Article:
Plans just part of the puzzle
Apr 25, 2013 | 4191 views | 1 1 comments | 432 432 recommendations | email to a friend | print
Community leaders and business people around the region have been meeting this week to offer input on a comprehensive economic development strategy plan. The idea is to develop a document that can be used to help rebuild the economy in Windham County.

Putting together plans is great. The CEDS plan is one more tool in the box, something that can help guide municipalities, grant writers, and planners. We can add it to the numerous other studies and plans that have been developed over the past few years. They are all valuable resources and should not be discounted for what they are.

But what we really need is investment, by entrepreneurs and developers willing to open up their checkbooks and double down on Windham County in general and the Deerfield Valley in particular.

It wouldn’t be the first time. The region has seen booms before, with the industrial development brought about by the “Hoot, Toot, and Whistle” railroad in the late 1800s and early 1900s and the ski resort expansion of the 1960s, ‘70s, and ‘80s. Money was pumped into the region, jobs were created, and real growth took place. That’s what we need again today, and we need it in a sustainable way, rather than a boom and bust cycle. That investment can come in the form of existing businesses expanding, or new businesses moving into the area.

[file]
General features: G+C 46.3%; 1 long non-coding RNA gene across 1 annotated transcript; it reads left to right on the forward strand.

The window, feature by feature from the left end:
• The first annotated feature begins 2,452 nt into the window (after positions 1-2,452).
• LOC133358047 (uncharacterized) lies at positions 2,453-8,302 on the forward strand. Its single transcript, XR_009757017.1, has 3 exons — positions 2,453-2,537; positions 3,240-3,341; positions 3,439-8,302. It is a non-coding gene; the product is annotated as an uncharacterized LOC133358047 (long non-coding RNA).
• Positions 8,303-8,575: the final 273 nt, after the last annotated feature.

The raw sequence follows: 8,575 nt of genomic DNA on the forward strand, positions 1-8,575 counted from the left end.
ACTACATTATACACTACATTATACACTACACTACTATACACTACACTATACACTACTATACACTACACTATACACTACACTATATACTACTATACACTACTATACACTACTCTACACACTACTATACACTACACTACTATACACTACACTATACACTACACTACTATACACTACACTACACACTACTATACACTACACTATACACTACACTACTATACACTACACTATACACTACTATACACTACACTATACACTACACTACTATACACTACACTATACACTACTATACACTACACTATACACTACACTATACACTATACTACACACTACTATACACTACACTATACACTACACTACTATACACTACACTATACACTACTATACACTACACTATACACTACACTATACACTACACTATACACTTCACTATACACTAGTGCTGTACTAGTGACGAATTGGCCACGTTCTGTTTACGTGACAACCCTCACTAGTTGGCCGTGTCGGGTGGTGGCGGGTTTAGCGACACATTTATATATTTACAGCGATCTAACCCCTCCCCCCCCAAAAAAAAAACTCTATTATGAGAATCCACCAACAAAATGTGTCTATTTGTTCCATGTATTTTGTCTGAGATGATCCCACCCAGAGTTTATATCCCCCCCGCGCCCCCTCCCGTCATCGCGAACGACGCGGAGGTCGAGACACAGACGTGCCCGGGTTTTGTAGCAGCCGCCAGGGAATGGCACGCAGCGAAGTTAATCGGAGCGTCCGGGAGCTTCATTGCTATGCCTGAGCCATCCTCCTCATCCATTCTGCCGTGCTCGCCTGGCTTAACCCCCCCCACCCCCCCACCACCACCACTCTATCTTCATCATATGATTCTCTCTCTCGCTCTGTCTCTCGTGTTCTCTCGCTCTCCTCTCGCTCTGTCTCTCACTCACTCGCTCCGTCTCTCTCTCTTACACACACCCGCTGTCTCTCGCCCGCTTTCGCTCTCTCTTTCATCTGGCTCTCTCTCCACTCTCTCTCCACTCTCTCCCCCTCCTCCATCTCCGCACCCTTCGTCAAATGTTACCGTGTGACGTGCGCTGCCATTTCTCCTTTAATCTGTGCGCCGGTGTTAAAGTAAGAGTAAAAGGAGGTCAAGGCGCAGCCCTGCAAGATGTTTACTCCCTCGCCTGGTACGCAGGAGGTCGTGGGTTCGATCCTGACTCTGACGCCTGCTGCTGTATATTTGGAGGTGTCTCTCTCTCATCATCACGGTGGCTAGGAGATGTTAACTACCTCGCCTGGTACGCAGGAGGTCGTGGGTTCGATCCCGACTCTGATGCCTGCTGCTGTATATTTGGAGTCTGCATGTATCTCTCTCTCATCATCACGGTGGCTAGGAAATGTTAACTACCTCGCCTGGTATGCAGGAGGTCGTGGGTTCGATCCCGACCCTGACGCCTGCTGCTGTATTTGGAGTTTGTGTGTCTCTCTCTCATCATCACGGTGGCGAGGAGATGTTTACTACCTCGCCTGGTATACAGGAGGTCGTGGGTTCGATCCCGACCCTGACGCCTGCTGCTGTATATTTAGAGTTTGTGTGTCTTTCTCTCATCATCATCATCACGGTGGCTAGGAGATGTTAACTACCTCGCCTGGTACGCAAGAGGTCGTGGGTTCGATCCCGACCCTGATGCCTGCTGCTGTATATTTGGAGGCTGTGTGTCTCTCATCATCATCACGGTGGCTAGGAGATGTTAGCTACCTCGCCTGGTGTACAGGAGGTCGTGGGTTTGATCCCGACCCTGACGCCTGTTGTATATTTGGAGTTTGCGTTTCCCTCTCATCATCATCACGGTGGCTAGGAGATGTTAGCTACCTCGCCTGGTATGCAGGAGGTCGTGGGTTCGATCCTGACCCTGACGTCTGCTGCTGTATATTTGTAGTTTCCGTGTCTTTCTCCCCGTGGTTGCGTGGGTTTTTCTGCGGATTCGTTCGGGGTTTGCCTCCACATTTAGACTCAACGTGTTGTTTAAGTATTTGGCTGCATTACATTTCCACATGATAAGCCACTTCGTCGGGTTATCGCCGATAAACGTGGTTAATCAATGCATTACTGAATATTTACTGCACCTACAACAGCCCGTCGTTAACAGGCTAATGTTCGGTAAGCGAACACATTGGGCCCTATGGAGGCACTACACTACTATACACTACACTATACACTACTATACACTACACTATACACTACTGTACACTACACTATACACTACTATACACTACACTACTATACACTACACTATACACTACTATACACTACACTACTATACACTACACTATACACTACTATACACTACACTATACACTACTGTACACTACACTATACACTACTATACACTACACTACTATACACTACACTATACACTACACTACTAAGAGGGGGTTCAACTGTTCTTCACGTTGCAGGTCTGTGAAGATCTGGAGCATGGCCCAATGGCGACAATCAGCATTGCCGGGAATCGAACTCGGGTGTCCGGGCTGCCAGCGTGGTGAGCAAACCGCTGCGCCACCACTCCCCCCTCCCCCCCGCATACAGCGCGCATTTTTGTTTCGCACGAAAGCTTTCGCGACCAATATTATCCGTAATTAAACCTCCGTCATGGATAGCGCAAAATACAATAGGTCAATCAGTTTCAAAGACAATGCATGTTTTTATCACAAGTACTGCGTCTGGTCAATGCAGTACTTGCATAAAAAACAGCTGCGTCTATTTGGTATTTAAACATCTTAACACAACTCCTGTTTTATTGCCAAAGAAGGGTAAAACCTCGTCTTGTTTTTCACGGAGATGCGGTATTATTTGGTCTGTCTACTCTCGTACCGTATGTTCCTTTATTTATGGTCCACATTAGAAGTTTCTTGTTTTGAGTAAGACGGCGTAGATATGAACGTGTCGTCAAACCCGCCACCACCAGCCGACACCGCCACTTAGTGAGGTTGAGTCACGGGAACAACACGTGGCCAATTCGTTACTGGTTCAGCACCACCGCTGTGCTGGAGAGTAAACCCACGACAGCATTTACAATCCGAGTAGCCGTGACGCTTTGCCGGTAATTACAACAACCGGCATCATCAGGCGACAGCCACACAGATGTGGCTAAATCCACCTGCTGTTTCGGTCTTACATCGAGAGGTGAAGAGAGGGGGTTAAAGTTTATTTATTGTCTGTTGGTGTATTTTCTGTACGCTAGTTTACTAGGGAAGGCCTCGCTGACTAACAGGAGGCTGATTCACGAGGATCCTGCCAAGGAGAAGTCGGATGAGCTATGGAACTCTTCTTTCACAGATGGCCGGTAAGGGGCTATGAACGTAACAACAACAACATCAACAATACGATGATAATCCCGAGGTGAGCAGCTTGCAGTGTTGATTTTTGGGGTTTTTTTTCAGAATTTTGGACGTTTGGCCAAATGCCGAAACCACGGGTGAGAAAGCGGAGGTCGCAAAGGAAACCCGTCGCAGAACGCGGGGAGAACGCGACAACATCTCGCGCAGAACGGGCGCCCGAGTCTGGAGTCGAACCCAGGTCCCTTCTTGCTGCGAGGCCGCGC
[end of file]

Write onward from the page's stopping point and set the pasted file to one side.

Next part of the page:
Working together is important. Business and communities need to move beyond the mentality of “my neighbor is my competitor” and understand the real competition may be across the country or halfway around the world. Businesses need to support one another. Government needs to support its business community and find ways to encourage business development and expansion, not discourage it.

A key component of any economic development plan is to raise the standard of living for those who are already here. It’s great to talk about creating jobs, but we can’t lose focus on the ones that are already here. Training and opportunity for personal growth have to be encouraged and fostered.

Another key item is to foster cooperative attitudes between employer and employee, and the public in general. Making a profit shouldn’t be considered a sin. Businesses should be encouraged to make a fair profit, and management should be willing to share that success with their employees. A good, responsible business should realize that it is built by the efforts of its staff. That’s the essence of a strong economy.

Economic development can mean many things to many people, but it all boils down to sustainability, to creating jobs, and keeping or infusing money into the region. For those things to take place, we all have to shoulder some of the load. We can’t just develop a plan and then wait for someone else to make it happen.
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Paul Hrabovsky
May 07, 2013
You ever drive thru New Hampshire? Many small and individual businesses and their signs are along the roads. Freedom to do that? Not in Vermont. Just take a cruise and notice. Live Free or Die.

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